Regulators Back Emissions Fix for Volkswagen SUVs in US – Bloomberg

Posted: Monday, October 23, 2017

Volkswagen AG’s proposed fix to emissions systems that had been rigged to pass pollution tests was approved for 38,000 SUVs with diesel V-6 engines, another milestone in the automaker’s effort to remedy more than half a million U.S. vehicles that skirted clean-air rules.

Winning approval by U.S. and California regulators for the 3.0-liter modifications allows Volkswagen to avoid offering to buy-back the vehicles from owners and lessees under the terms of a $1.2 billion court settlement reached in May. Repairs have been approved for the remaining VW and Audi vehicles powered by 2.0-liter engines, totaling about 477,000 vehicles. As part of that deal, the automaker agreed to buy back around 20,000 Touareg and Audi Q7s.

That leaves only about 40,000 vehicles with the automaker’s 3.0-liter diesel V-6 engine for which an approved repair has not been received. In September, regulators rejected a fix for 2012-2014 Passat diesels with manual transmissions.

In Monday’s announcement, the Environmental Protection Agency and the California Air Resources Board approved VW’s plan to remove illegal software in the SUVs, and modify hardware on some vehicles. The 2015 Audi Q7 as well as the 2013-2014 VW Touareg and Porsche Cayenne SUVs will receive a software update only, while Touaregs and Cayennes from model years 2015-2016 will get hardware changes as well.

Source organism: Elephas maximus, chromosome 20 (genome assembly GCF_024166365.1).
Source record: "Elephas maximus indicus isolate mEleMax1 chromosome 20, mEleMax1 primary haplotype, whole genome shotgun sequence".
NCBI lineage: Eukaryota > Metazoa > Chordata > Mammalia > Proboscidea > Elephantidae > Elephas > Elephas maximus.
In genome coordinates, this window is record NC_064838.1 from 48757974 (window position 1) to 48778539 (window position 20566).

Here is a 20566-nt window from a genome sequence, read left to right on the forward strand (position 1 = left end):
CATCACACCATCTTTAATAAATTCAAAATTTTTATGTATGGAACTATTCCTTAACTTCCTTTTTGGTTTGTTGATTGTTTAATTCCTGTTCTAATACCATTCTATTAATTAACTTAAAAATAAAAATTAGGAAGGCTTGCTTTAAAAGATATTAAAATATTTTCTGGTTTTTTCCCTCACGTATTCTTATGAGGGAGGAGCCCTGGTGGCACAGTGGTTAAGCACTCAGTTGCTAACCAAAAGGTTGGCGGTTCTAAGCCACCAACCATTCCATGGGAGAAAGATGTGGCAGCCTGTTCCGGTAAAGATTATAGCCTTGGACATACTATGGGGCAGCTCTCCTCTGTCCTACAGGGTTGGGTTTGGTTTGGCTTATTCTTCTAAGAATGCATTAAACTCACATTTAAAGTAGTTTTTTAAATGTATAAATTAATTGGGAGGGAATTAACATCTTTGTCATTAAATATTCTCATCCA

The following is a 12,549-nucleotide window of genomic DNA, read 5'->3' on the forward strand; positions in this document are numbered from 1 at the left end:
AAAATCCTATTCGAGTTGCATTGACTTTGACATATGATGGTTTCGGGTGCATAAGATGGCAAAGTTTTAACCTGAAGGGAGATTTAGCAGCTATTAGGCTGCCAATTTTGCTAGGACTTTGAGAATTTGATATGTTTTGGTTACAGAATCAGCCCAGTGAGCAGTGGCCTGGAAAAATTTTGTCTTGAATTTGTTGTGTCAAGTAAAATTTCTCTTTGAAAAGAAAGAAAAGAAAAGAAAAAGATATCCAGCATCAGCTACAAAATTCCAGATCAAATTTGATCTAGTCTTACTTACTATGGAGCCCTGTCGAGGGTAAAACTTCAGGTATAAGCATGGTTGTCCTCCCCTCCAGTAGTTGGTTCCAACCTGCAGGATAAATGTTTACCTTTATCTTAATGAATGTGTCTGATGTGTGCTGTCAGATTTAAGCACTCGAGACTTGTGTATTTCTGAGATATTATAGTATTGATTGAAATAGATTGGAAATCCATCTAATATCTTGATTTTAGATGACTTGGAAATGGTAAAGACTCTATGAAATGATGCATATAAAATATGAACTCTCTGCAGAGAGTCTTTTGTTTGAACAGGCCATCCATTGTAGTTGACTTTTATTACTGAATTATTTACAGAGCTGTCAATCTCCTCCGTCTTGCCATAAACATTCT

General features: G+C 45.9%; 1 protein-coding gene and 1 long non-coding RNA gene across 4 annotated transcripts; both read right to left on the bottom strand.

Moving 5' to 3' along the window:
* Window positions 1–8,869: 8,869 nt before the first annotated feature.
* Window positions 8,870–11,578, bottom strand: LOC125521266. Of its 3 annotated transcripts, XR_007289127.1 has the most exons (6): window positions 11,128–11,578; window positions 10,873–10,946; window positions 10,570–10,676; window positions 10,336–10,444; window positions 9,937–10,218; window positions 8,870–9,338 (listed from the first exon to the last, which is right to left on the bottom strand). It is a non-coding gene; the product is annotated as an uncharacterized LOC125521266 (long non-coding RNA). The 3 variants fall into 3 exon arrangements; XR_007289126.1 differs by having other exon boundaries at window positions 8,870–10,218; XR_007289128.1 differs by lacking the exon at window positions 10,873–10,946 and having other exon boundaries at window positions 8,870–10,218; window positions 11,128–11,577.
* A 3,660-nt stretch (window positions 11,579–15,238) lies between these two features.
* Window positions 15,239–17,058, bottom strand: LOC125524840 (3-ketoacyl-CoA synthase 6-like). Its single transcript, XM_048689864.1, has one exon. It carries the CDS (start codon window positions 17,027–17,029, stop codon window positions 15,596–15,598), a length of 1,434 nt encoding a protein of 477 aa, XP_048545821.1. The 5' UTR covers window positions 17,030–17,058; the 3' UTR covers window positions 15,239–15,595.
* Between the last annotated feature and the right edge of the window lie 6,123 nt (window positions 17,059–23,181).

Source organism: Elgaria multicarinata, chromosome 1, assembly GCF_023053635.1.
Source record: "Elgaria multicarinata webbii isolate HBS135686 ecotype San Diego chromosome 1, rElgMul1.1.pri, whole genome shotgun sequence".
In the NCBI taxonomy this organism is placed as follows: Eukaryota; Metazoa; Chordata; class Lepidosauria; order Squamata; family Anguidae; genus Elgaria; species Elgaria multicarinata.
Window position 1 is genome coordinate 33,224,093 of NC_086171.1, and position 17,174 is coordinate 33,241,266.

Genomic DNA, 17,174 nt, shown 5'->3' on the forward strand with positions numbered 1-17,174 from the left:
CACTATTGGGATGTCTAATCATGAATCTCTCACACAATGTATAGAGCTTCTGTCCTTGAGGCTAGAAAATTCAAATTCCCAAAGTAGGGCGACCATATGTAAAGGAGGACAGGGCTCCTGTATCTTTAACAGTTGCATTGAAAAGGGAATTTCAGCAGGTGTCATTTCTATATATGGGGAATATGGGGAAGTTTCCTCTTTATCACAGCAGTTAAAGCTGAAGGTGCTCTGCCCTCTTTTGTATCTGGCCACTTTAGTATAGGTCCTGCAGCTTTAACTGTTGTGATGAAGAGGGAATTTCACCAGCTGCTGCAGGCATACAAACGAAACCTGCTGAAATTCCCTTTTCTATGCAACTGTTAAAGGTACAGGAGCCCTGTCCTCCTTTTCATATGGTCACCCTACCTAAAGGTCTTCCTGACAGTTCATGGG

“To obtain these approvals, the companies submitted test data and technical information to EPA and CARB demonstrating that the fixes bring emissions into compliance with the standards to which the vehicles were originally certified, without negative impacts to vehicle reliability or durability,” the EPA said in an email.

In a statement, VW spokeswoman Jeannine Ginivan said the company is “working closely with our regulators to develop approved solutions for the remaining 3.0L TDI V6 vehicles as quickly as possible.”

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